Gwinnett County residents are being ordered to not only bundle up in their homes, but to stay in them, until 11:59 p.m. on April 13 because of the outbreak of the coronavirus disease known as COVID-19.
A stay-at-home order was issued jointly by the county and its cities Friday afternoon, mandating residents to stay at home except to conduct essential business needed for their health and safety as a way of reducing opportunities for the disease to spread. All non-essential businesses will be forced to close because of the order.
“We are all navigating uncharted waters as we respond to the COVID-19 public health emergency, and I am grateful to each of the cities for their decisive actions,” Gwinnett County Commission Chairwoman Charlotte Nash said. “The district commissioners and I would like to express our deep appreciation to all of our residents and businesses for making temporary sacrifices for the good of our communities as our hospitals, healthcare workers, and first responders prepare for a rapidly growing caseload.”
The only businesses that will be allowed to remain open include: health care facilities; grocery stores; farmers markets; food banks; convenience stores; other stores that sell dry goods or canned foods; pet supply stores; gas stations; banks and related financial institutions; hardware stores; newspapers; television and radio stations; auto repair shops; auto supply stores; plumbers; electricians; exterminators; mailing and shipping businesses; laundromats; dry cleaners; educational institutions not closed by Gov. Brian Kemp; businesses that provide materials people use to work from home; delivery services; home-based senior, adult of child care; child care centers; airlines; taxis; lawfirms, real estate firms; accounting firms; private construction companies; public works construction firms; essential government functions, such as dispatchers, emergency management personnel and court and law enforcement employees; hotels; food cultivation businesses such as farms; businesses that provide social services; and businesses that provide services to the government.
And, yes, restaurants can also continue doing take-out. Businesses that sell alcohol can also sell unopened containers of beer and wine for consumption offsite as well.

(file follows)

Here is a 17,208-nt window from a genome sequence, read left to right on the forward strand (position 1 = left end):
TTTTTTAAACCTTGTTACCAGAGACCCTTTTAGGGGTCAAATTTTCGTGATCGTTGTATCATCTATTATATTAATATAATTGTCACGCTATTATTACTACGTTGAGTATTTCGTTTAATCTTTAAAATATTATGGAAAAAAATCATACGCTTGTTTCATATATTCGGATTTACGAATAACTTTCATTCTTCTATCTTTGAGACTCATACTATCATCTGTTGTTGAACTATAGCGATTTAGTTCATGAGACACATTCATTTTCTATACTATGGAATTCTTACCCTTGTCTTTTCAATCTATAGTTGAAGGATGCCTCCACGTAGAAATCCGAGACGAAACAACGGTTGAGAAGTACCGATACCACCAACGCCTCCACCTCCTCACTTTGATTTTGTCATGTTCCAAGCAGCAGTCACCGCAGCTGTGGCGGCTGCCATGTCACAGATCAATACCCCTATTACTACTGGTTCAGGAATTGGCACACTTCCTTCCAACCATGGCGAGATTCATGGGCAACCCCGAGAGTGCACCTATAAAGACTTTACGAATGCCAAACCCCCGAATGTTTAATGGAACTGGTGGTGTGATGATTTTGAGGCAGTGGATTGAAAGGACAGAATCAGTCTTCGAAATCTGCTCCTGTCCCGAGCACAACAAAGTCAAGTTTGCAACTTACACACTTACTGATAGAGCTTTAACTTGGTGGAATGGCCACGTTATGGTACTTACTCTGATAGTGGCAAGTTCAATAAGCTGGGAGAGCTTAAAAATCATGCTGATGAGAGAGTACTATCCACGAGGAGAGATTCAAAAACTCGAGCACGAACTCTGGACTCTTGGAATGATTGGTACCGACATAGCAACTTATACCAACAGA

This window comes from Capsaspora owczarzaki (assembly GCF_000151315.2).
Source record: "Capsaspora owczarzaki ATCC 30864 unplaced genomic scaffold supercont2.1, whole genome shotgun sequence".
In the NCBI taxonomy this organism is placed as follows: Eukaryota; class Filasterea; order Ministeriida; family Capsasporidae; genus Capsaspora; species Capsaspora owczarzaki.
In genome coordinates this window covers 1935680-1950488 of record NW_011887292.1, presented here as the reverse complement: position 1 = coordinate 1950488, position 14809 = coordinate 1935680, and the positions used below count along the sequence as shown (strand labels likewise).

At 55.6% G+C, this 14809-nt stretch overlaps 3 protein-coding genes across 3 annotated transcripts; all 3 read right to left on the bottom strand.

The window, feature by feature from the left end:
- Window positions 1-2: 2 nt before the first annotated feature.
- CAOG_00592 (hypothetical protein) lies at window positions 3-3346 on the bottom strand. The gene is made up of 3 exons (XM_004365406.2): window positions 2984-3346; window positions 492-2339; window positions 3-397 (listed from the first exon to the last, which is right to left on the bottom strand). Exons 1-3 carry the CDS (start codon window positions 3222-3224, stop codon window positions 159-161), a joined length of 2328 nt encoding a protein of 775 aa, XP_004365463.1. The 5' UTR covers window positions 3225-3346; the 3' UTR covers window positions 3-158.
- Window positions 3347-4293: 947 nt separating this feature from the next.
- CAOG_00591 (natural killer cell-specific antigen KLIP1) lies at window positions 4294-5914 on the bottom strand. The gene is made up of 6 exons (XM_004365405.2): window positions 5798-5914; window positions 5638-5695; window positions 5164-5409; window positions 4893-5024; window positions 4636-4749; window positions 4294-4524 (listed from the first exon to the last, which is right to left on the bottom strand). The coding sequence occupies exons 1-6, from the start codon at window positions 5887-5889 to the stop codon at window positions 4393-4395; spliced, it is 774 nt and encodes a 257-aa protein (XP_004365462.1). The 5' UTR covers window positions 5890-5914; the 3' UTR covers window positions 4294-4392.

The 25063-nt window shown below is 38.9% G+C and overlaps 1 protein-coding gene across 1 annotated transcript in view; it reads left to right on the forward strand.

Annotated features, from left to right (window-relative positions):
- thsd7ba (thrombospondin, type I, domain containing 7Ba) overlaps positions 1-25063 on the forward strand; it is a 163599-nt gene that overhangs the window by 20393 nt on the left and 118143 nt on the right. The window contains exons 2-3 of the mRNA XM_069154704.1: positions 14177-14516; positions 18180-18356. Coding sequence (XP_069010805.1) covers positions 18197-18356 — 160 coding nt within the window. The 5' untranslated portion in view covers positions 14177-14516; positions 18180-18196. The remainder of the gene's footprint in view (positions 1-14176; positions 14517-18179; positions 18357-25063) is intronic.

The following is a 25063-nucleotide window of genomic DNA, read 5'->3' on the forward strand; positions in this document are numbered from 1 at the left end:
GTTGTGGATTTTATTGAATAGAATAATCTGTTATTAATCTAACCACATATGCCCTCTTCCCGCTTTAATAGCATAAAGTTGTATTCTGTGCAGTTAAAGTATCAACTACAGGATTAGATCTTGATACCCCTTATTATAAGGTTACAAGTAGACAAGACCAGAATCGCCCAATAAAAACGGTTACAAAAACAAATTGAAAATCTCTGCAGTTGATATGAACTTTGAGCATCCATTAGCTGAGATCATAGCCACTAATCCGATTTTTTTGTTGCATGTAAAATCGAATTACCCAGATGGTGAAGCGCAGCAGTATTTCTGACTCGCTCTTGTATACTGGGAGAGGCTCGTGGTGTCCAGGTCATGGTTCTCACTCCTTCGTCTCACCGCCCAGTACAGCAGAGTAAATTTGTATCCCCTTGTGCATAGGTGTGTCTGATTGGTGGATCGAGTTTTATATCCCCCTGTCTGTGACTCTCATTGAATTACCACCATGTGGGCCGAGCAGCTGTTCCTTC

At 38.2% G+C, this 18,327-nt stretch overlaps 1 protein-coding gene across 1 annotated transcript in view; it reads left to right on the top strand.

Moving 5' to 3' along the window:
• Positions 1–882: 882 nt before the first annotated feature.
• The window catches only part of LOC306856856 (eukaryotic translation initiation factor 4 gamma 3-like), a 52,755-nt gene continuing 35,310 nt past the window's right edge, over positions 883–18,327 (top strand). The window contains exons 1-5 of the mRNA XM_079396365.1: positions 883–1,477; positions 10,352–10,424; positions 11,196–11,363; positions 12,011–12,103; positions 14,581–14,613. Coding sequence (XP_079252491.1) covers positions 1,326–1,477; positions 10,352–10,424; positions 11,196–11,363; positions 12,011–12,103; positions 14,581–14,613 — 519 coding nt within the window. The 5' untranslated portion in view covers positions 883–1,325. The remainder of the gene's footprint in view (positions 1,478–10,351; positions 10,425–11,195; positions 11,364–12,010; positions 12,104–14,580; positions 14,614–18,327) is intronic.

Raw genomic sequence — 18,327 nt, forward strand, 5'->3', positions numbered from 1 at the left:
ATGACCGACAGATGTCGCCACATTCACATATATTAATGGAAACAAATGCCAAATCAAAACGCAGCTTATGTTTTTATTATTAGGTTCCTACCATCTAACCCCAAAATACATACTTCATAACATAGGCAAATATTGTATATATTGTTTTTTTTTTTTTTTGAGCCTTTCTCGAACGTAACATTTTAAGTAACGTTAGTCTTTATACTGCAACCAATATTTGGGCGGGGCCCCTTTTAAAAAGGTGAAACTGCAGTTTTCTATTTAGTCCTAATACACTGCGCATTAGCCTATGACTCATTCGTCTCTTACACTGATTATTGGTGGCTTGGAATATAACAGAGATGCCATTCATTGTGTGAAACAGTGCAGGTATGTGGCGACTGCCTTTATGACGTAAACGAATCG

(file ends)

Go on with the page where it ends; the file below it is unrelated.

People who need to provide care for a family member or pet can also leave their home to do that.
Law enforcement and code enforcement officers will be used to enforce the order.
“The cities have worked to align their emergency decisions with the directives of Gov. Kemp, guidance from the public health department, and Gwinnett County’s local emergency orders,” Duluth Mayor Pro Tem Kelly Kelkenberg, who is also president of the Gwinnett Municipal Association, said. “Our residents need to understand the extreme danger and seriousness of the coronavirus, to which no one has immunity. We are acting in unison to stem its spread, to keep from overwhelming our medical facilities, and to save lives.”
The orders issued by the county and the cities do permit residents to walk, jog, ride a bike and even play golf, but they will be required to practice social distancing, including staying at least six-feet apart from each other at all times.
Other than exercising, and going out to get essential goods and services, however, residents must stay at home.
At noon Friday, the Georgia Department of Public Health reported there have been 102 confirmed cases of COVID-19 reported in Gwinnett so far. That’s more than twice as many cases as there were 48 hours earlier, at noon on Wednesday.
The county has been gradually moving toward this over the last week. It closed playgrounds, pavilions and other social gathering spots in parks last weekend. Then the county and its cities jointly ordered restaurants to close their dining rooms and outdoor seating areas, and other businesses such as bowling alleys, theaters, arcades and tattoo parlors to close entirely.
“We continue to analyze the situation daily, always seeking information from the experts at the CDC and the Department of Public Health in order to make the best decision for the citizens of Lawrenceville,” Lawrenceville Mayor David Still said. “Not only do we have local businesses and employees to consider, we have nearly 50,000 utility customers who rely on us to provide water, gas and electricity to their homes and businesses. This Stay at Home Order makes a strong statement to our citizens about the importance of temporarily adjusting their lifestyle to stop the spread of the COVID-19 virus.”